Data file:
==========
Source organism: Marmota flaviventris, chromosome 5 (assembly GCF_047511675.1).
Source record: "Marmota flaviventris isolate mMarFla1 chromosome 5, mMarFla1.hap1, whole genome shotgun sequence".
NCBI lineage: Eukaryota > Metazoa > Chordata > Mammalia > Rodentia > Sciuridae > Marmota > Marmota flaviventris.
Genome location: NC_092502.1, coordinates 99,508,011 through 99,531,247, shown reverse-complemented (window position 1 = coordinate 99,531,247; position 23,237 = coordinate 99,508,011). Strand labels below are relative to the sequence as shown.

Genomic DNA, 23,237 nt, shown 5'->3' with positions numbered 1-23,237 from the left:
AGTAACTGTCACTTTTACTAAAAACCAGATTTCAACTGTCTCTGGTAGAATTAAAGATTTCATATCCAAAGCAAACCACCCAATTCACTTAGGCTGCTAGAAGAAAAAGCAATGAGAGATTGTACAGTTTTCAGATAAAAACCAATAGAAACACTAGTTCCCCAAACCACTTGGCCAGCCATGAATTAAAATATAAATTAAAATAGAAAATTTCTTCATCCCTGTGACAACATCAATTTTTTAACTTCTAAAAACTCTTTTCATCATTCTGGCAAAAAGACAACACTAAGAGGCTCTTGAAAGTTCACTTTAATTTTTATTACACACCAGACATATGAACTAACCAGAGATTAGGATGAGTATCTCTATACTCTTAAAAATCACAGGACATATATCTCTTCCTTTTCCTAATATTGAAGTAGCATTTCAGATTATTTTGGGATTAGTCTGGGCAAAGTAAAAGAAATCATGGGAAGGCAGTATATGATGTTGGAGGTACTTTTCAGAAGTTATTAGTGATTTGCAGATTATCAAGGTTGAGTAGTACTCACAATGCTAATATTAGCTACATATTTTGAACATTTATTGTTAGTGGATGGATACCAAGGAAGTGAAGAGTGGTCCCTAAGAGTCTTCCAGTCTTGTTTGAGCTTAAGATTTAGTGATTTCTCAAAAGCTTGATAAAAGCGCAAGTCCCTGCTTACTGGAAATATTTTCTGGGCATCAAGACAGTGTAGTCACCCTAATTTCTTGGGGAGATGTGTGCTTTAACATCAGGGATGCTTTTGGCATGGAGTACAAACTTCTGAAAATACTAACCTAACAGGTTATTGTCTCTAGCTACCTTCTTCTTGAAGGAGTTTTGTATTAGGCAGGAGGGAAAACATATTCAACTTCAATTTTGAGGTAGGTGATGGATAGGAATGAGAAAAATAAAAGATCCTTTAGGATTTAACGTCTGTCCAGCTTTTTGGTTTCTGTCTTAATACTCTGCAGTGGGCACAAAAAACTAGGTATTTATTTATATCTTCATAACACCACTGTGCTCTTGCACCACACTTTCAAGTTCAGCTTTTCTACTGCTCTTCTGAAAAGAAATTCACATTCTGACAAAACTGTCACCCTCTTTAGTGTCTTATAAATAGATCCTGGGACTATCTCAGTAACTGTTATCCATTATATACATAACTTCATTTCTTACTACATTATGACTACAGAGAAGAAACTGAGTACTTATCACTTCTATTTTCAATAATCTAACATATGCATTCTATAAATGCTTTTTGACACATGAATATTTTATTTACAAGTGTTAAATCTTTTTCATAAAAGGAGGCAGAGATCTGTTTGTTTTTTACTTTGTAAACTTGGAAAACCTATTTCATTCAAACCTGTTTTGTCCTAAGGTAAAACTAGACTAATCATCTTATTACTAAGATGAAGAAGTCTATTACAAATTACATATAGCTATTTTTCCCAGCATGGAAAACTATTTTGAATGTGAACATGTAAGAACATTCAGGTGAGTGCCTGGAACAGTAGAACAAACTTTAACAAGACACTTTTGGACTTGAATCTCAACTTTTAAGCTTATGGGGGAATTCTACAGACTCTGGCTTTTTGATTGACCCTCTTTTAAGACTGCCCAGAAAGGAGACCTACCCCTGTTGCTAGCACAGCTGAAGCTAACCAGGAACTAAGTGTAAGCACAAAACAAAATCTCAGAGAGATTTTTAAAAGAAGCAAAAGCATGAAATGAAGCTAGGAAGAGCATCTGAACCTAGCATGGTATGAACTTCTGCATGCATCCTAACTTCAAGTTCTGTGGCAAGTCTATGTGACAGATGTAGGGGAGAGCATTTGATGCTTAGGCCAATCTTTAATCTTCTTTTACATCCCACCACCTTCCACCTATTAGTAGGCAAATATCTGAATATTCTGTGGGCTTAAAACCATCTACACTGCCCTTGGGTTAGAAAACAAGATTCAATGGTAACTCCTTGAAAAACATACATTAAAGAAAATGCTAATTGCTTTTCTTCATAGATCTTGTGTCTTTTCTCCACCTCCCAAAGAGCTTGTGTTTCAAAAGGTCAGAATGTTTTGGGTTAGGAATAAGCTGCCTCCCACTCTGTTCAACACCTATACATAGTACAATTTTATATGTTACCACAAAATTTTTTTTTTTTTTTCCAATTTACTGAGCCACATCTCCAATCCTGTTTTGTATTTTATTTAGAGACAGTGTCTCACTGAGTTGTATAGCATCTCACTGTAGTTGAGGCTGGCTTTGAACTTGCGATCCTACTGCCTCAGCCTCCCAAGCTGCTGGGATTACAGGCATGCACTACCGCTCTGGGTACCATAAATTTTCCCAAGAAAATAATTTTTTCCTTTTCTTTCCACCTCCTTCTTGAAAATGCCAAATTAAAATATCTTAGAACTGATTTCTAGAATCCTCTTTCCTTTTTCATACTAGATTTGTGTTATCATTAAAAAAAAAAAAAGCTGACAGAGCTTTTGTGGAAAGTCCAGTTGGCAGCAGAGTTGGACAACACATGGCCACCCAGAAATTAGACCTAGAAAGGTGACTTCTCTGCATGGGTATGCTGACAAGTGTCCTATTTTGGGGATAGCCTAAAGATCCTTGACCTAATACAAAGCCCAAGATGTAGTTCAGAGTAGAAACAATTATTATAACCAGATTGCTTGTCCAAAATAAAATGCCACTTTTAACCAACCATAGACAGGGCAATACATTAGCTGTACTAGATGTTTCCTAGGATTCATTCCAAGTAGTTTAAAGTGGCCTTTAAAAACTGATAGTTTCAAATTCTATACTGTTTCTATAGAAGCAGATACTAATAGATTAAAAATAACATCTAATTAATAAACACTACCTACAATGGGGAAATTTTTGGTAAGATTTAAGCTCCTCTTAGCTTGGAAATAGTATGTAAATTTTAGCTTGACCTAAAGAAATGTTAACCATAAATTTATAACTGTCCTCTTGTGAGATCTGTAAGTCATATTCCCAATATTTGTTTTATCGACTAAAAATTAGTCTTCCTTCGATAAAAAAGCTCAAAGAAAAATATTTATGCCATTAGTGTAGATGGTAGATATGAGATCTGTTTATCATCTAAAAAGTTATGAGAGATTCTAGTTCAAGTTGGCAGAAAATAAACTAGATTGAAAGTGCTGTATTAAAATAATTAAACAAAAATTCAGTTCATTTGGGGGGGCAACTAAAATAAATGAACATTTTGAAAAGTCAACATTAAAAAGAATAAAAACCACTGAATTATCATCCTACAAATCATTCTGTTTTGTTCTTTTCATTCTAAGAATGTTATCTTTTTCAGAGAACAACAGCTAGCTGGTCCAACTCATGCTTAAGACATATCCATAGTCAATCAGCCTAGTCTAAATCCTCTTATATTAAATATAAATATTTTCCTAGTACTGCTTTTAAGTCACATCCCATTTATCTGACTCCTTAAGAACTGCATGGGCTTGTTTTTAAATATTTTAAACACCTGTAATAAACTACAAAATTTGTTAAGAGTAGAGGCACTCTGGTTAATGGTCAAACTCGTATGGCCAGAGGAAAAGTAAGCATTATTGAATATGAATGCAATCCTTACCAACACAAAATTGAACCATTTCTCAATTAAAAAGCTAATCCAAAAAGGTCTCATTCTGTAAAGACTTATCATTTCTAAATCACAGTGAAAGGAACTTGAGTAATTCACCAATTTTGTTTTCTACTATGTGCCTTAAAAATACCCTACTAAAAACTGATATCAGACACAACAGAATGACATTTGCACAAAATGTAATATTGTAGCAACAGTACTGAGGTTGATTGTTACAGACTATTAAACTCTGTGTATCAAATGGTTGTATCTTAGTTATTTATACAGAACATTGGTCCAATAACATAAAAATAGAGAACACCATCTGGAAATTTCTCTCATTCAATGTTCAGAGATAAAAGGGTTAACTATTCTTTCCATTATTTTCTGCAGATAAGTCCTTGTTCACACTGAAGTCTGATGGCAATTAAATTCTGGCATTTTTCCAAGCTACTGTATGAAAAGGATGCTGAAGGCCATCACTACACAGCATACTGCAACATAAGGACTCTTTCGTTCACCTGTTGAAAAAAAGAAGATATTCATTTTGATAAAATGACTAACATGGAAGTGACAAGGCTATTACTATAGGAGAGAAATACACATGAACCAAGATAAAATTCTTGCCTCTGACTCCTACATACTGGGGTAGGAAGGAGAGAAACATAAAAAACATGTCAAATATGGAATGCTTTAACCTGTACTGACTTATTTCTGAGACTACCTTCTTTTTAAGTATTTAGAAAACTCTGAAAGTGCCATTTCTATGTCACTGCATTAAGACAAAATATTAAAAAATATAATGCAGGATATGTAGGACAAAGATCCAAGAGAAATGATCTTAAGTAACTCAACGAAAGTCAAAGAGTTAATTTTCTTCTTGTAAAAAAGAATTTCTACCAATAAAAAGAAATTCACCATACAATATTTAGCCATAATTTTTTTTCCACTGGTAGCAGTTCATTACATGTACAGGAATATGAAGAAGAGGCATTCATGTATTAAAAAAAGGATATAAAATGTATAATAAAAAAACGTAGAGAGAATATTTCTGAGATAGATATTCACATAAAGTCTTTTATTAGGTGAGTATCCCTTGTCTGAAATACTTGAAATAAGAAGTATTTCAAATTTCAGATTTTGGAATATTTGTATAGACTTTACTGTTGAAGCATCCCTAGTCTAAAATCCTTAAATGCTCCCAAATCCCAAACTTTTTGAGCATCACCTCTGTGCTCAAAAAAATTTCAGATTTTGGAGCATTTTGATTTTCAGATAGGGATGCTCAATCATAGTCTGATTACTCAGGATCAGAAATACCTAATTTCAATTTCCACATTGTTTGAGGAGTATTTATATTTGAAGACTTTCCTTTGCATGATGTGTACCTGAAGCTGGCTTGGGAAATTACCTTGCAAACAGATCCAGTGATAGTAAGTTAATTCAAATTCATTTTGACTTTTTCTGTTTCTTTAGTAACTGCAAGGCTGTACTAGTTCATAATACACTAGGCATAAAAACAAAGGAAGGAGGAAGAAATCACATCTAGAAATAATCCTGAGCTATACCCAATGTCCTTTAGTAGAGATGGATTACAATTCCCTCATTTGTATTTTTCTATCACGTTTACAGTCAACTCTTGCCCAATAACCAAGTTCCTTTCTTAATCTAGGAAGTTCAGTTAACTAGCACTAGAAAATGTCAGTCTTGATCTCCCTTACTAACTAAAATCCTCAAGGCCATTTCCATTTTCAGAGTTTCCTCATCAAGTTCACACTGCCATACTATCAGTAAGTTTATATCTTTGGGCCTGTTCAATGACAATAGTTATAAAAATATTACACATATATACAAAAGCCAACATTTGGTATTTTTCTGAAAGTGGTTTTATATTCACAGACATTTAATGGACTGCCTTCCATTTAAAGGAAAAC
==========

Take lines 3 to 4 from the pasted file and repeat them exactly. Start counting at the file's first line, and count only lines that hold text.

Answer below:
NCBI lineage: Eukaryota > Metazoa > Chordata > Mammalia > Rodentia > Sciuridae > Marmota > Marmota flaviventris.
Genome location: NC_092502.1, coordinates 99,508,011 through 99,531,247, shown reverse-complemented (window position 1 = coordinate 99,531,247; position 23,237 = coordinate 99,508,011). Strand labels below are relative to the sequence as shown.